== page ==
Join us on Thursday, February 18, 2021, for a full morning of reconnecting as we share lessons and stories focused around this year’s theme of “Finding a Silver Lining.”
Compassion has always been at the heart of what we do at Gluckstein Lawyers. This conference is about giving back to our community and many incredible individuals who work tirelessly to care for others, whether in a professional capacity as nurses, social workers or family members including parents and caregivers.
The conference is more than an opportunity to connect with others through their stories, but we hope to help you carve out sometime to have some fun too! Throughout the conference, we will be giving away prizes to the attendees. Especially during difficult times, it is hard to find that silver lining, so we want to inspire you and bring some joy to your daily practice.
We have changed things up as well in how we will deliver our presentations. To help keep things exciting and knowing that we are all getting a bit of screen-time burnout, we will be hosting a half-day event with “bullet” presentations.
The curated lineup of speakers will be sharing stories of struggle, triumph, empathy, and support to help understand what compassion fatigue is and how we can learn to take care of ourselves and each other.
|Nadia Alam is a recognized physician leader, strategist and policy analyst. She is a family doctor and anesthetist, a widely published writer and an established speaker. Apart from her medical degree, Nadia has also achieved a Master’s in health economics, policy and management through the LSE. She has presented several health policy subjects, including primary care, health system performance and funding, change management, leadership, pharmacare and burnout. She works on several regional and provincial health policy tables. She has been recognized for her achievements over the years, winning the U of T DFCM’s 2018 Teaching Award of Excellence, Toronto Life’s 2019 50 Most Influential People, the CWIM 2020 Inspiring Physician award, and U of T IHPME’s 2020 Louise-Lemieux Charles Health System Leadership Award.|
|Graham Bettes is part of an international group based in Niagara that supports veterans and first responders who have PTSD. First Responders are considered those who take an oath to provide care or haven – i.e., ambulance drivers, emergency physicians, acute hospital staff etc. Graham Bettes is a detective for Peel Regional Police for 29 years. He is a Chaplain/Ordained Minister for The Valhalla Project of Niagara. He served as a Sergeant for the Canadian Armed Forces and currently a volunteer for the Niagara-On-The-Lake Fire Department.|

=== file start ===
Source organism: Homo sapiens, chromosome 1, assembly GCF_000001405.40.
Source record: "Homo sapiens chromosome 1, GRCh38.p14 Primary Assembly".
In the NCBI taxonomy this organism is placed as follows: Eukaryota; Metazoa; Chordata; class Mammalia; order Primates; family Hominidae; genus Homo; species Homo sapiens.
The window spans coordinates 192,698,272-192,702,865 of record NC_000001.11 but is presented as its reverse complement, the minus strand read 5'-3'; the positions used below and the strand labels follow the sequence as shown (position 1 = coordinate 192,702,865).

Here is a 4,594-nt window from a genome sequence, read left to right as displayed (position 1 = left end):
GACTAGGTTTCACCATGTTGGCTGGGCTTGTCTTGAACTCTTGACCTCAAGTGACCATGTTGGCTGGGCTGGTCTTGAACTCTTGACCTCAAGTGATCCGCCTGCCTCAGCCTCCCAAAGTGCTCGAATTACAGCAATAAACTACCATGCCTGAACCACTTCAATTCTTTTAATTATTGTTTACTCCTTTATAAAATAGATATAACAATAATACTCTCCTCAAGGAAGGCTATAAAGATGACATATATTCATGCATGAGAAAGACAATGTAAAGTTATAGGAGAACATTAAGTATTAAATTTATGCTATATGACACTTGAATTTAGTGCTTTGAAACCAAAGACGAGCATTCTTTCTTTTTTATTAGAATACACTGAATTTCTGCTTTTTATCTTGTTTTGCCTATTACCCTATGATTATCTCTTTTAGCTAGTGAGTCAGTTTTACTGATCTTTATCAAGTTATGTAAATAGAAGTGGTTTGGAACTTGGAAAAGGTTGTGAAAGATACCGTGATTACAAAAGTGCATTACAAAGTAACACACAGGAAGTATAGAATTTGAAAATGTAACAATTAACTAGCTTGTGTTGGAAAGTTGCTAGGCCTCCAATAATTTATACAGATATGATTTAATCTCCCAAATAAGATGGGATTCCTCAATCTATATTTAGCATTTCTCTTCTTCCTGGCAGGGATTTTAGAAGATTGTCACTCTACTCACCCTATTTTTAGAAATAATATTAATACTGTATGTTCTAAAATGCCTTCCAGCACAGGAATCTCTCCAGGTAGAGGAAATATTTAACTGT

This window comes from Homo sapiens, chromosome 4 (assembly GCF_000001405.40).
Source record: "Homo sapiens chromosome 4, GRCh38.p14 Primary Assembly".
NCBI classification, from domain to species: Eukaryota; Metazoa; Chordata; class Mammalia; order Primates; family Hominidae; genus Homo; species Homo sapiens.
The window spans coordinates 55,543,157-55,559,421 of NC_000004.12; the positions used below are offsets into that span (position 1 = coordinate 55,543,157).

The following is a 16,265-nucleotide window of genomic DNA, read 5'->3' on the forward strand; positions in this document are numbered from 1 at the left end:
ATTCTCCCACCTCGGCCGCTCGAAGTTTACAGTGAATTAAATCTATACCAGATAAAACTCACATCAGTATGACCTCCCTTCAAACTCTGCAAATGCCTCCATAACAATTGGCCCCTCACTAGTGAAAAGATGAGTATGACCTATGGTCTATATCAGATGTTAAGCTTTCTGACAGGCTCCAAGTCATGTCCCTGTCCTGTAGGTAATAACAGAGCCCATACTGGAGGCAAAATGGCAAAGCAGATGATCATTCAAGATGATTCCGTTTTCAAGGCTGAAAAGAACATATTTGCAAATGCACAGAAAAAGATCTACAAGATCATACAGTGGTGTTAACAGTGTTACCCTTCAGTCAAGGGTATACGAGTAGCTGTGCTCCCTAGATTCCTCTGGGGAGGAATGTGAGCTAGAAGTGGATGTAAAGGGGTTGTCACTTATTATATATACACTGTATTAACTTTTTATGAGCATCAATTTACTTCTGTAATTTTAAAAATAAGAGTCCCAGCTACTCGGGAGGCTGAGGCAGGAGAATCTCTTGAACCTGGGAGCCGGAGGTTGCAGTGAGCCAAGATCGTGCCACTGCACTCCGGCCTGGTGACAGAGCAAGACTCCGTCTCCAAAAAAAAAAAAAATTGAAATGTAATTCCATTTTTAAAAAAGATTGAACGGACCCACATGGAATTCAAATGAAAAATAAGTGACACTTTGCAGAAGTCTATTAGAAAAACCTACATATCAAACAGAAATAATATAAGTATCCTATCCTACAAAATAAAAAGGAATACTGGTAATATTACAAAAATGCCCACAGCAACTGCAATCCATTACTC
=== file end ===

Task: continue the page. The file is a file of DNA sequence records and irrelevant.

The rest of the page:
|Luke Anderson is the Executive Director for StopGap Foundation, a Canadian Charity aiming to create accessible communities. In 2002 he suffered a high-level spinal cord injury after a mountain biking accident. He instantly found himself living in a world not well designed for someone who gets around using a wheelchair, where a single step is as large a barrier as a flight of stairs. He began the StopGap Foundation in 2013 and had been working towards a barrier-free world ever since.|
|Michelle MacIntosh, MSW, RSW has been an advocate for mental wellness for individuals, families and companies for over 20 years. Michelle believes that we need to take care of each other to manage to live in our world. While working full time in mental health during Covid, she has learned lessons and found a silver lining. Recently her motto has become “Softly, gently we move forward.”|
|Robyn Moore is a founder and volunteer with Precious Angels Niagara, a charitable service for families who have suffered a pregnancy or infant loss. Precious Angels Niagara transforms donated wedding dresses into tiny “angel wraps” and “angel gowns” for early-term losses from 20 weeks gestation to full-term babies born still and infants up to 3 months of age. Precious Angels Niagara donates them to families, completely free of charge, through Hospitals and Funeral Homes all across the province of Ontario and beyond.|
|Valerie has been a social worker for over 30 years, working in various settings, including health care (palliative care, chronic illness), child welfare, and domestic violence. Valerie is an Assistant Professor (PT) with the Department of Family Medicine teaching in the Faculty of Health Sciences at McMaster University. She has provided workshops and presentations to service providers on various topics such as compassion fatigue, work/life balance, mindfulness and end-of-life care. Valerie is a meditation teacher trained in the use of mindfulness in the clinical setting. She is also a yoga teacher, which she finds incredibly healing. In her private practice Choose Wellness, she provides counselling, groups, workshops, and retreats to help others live well in Body, Mind and Spirit. After experiencing compassion fatigue herself, Valerie committed to using her ‘re-found’ sense of humour to help others look at and live their best life!|
Registration is COMPLIMENTARY.
Please complete and submit the contact form below, and we will add you to the registration.
A few days before the conference, you will receive a link to join the virtual event.
Date: Thursday, February 18, 2021
Time: 8:30 AM – 12:30 PM